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Discussion Starter #1
Anyone know of a good place to go to find out how to do this. I know there is a way to draw the track and which way the switches are set and the direction of the train. Here is a pic of what I have done with 8 different switches. Can't remember which is where without a diagram. What is this drawing called? Thanks Ron
 

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Control panel with indicator lights

Anyone know of a good place to go to find out how to do this. I know there is a way to draw the track and which way the switches are set and the direction of the train. Here is a pic of what I have done with 8 different switches. Can't remember which is where without a diagram. What is this drawing called? Thanks Ron
darticus;

I think what you're referring to is a track schematic diagram. This is normally drawn on a control panel. The panel schematic is a scaled down, and often simplified, representation of the actual track layout.
The control panel can have toggle, or slide, electrical switches located where the eight turnouts (track switches) are on the layout. The position of the electric switch's handle indicates the direction the turnout is set for. Some people go further and mount small indicator lights next to each electrical switch. (NOTE: This is why we refer to track switches as turnouts. It saves having to state which type of switch you are referring to every time.)
The light next to the main line comes on when the turnout is set for the main. The light for the siding/diverging track comes on when the turnout is set for the siding.
With the type of turnouts you are using, you would have to attach some form of tiny electrical switch to the turnout, which would change state when the turnout was thrown. This is a challenge in any scale, and would be extremely difficult in Z-scale. Another way to operate the lights would be to wire them to the toggle/slide switch. This would actually only indicate which way the toggle switch is thrown; not necessarily which route the turnout is set for. Again, with the type of turnouts you're using, only a brief (1-2 second) burst of power is used to throw the turnout. Any longer application of power can burnout the coils inside the turnout. For this reason a momentary push-button needs to be wired into the circuit, along with those toggle switches. To throw a turnout, you would set the appropriate toggle switch to the route you want the train to go, and then push the button quickly.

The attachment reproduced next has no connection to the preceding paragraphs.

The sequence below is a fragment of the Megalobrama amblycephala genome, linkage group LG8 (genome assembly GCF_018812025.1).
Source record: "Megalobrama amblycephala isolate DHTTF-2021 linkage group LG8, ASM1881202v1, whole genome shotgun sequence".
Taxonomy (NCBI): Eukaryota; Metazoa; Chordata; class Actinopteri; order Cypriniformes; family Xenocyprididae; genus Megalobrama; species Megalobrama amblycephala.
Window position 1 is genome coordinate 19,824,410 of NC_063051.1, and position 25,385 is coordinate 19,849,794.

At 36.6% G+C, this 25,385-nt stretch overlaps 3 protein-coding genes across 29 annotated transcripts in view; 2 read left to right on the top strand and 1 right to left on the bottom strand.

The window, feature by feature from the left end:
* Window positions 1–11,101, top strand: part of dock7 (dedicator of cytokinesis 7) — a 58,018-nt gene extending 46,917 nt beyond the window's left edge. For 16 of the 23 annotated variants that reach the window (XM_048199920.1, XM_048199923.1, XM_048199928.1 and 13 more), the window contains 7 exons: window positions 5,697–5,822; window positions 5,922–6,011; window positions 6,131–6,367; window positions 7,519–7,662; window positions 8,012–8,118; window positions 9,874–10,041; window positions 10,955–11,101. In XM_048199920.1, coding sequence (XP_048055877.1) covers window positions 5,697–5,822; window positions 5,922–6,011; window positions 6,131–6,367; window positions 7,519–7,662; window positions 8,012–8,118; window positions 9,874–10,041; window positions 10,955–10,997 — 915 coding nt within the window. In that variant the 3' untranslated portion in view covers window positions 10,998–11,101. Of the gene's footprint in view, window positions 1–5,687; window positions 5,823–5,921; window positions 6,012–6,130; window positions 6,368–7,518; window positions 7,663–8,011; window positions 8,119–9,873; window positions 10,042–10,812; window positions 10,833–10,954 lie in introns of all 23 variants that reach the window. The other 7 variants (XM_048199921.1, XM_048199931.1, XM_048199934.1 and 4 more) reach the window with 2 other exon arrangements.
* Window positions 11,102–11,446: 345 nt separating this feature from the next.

Your turnouts probably came with some type of control button for each turnout. You can use these, instead of toggles, and a push-button. They perform the functions of both. Sometimes these controls are too bulky to fit on a track schematic diagram. Another way is to put numbers, letters, colors, or some other symbols, on the diagram, and set up all the controls of to one side. Then, by looking at the diagram, you would see that you need to throw turnout #4. Looking over at the string of controls, you would operate control #4.
You might want to get a copy of the book, "Introduction to Model Railroading" by Jeff Wilson. It covers wiring, and lots of other useful model railroad topics in simple text, and many color photos. You can order one from https://kalmbachhobbystore.com/products/books
good luck;

Traction Fan:smilie_daumenpos:
 

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Discussion Starter #3
darticus;

I think what you're referring to is a track schematic diagram. This is normally drawn on a control panel. The panel schematic is a scaled down, and often simplified, representation of the actual track layout.
The control panel can have toggle, or slide, electrical switches located where the eight turnouts (track switches) are on the layout. The position of the electric switch's handle indicates the direction the turnout is set for. Some people go further and mount small indicator lights next to each electrical switch. (NOTE: This is why we refer to track switches as turnouts. It saves having to state which type of switch you are referring to every time.)
The light next to the main line comes on when the turnout is set for the main. The light for the siding/diverging track comes on when the turnout is set for the siding.
With the type of turnouts you are using, you would have to attach some form of tiny electrical switch to the turnout, which would change state when the turnout was thrown. This is a challenge in any scale, and would be extremely difficult in Z-scale. Another way to operate the lights would be to wire them to the toggle/slide switch. This would actually only indicate which way the toggle switch is thrown; not necessarily which route the turnout is set for. Again, with the type of turnouts you're using, only a brief (1-2 second) burst of power is used to throw the turnout. Any longer application of power can burnout the coils inside the turnout. For this reason a momentary push-button needs to be wired into the circuit, along with those toggle switches. To throw a turnout, you would set the appropriate toggle switch to the route you want the train to go, and then push the button quickly.
Your turnouts probably came with some type of control button for each turnout. You can use these, instead of toggles, and a push-button. They perform the functions of both. Sometimes these controls are too bulky to fit on a track schematic diagram. Another way is to put numbers, letters, colors, or some other symbols, on the diagram, and set up all the controls of to one side. Then, by looking at the diagram, you would see that you need to throw turnout #4. Looking over at the string of controls, you would operate control #4.